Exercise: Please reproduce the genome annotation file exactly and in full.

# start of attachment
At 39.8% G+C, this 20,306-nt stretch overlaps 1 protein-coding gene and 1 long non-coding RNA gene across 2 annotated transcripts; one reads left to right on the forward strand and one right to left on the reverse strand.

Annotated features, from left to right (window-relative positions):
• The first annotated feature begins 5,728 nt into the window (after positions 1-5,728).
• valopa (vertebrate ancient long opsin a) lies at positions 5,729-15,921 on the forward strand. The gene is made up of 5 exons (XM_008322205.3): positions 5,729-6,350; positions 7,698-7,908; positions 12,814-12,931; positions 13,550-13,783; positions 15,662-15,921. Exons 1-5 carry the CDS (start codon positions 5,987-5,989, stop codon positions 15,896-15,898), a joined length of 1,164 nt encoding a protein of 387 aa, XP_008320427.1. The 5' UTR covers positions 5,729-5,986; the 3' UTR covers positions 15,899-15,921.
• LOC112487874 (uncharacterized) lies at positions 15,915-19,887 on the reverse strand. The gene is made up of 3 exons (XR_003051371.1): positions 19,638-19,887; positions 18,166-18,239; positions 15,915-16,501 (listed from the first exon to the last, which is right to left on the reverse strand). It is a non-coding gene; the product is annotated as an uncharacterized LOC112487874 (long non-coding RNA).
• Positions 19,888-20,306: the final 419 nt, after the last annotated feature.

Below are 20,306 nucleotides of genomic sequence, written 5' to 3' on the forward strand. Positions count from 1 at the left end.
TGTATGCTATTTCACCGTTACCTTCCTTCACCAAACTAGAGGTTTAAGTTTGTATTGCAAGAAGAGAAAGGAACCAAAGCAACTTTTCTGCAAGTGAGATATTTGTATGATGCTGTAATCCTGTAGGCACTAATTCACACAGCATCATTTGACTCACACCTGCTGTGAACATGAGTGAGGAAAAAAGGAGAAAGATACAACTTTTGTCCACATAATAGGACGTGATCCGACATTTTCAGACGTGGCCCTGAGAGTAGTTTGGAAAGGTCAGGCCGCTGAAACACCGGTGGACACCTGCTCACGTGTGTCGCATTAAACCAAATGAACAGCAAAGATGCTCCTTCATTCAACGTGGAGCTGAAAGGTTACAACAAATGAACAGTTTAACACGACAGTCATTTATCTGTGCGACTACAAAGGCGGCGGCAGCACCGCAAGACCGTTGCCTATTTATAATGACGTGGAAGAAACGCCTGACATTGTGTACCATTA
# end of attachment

At 39.8% G+C, this 20,306-nt stretch overlaps 1 protein-coding gene and 1 long non-coding RNA gene across 2 annotated transcripts; one reads left to right on the forward strand and one right to left on the reverse strand.

Annotated features, from left to right (window-relative positions):
• The first annotated feature begins 5,728 nt into the window (after positions 1-5,728).
• valopa (vertebrate ancient long opsin a) lies at positions 5,729-15,921 on the forward strand. The gene is made up of 5 exons (XM_008322205.3): positions 5,729-6,350; positions 7,698-7,908; positions 12,814-12,931; positions 13,550-13,783; positions 15,662-15,921. Exons 1-5 carry the CDS (start codon positions 5,987-5,989, stop codon positions 15,896-15,898), a joined length of 1,164 nt encoding a protein of 387 aa, XP_008320427.1. The 5' UTR covers positions 5,729-5,986; the 3' UTR covers positions 15,899-15,921.
• LOC112487874 (uncharacterized) lies at positions 15,915-19,887 on the reverse strand. The gene is made up of 3 exons (XR_003051371.1): positions 19,638-19,887; positions 18,166-18,239; positions 15,915-16,501 (listed from the first exon to the last, which is right to left on the reverse strand). It is a non-coding gene; the product is annotated as an uncharacterized LOC112487874 (long non-coding RNA).
• Positions 19,888-20,306: the final 419 nt, after the last annotated feature.

Below are 20,306 nucleotides of genomic sequence, written 5' to 3' on the forward strand. Positions count from 1 at the left end.
TGTATGCTATTTCACCGTTACCTTCCTTCACCAAACTAGAGGTTTAAGTTTGTATTGCAAGAAGAGAAAGGAACCAAAGCAACTTTTCTGCAAGTGAGATATTTGTATGATGCTGTAATCCTGTAGGCACTAATTCACACAGCATCATTTGACTCACACCTGCTGTGAACATGAGTGAGGAAAAAAGGAGAAAGATACAACTTTTGTCCACATAATAGGACGTGATCCGACATTTTCAGACGTGGCCCTGAGAGTAGTTTGGAAAGGTCAGGCCGCTGAAACACCGGTGGACACCTGCTCACGTGTGTCGCATTAAACCAAATGAACAGCAAAGATGCTCCTTCATTCAACGTGGAGCTGAAAGGTTACAACAAATGAACAGTTTAACACGACAGTCATTTATCTGTGCGACTACAAAGGCGGCGGCAGCACCGCAAGACCGTTGCCTATTTATAATGACGTGGAAGAAACGCCTGACATTGTGTACCATTA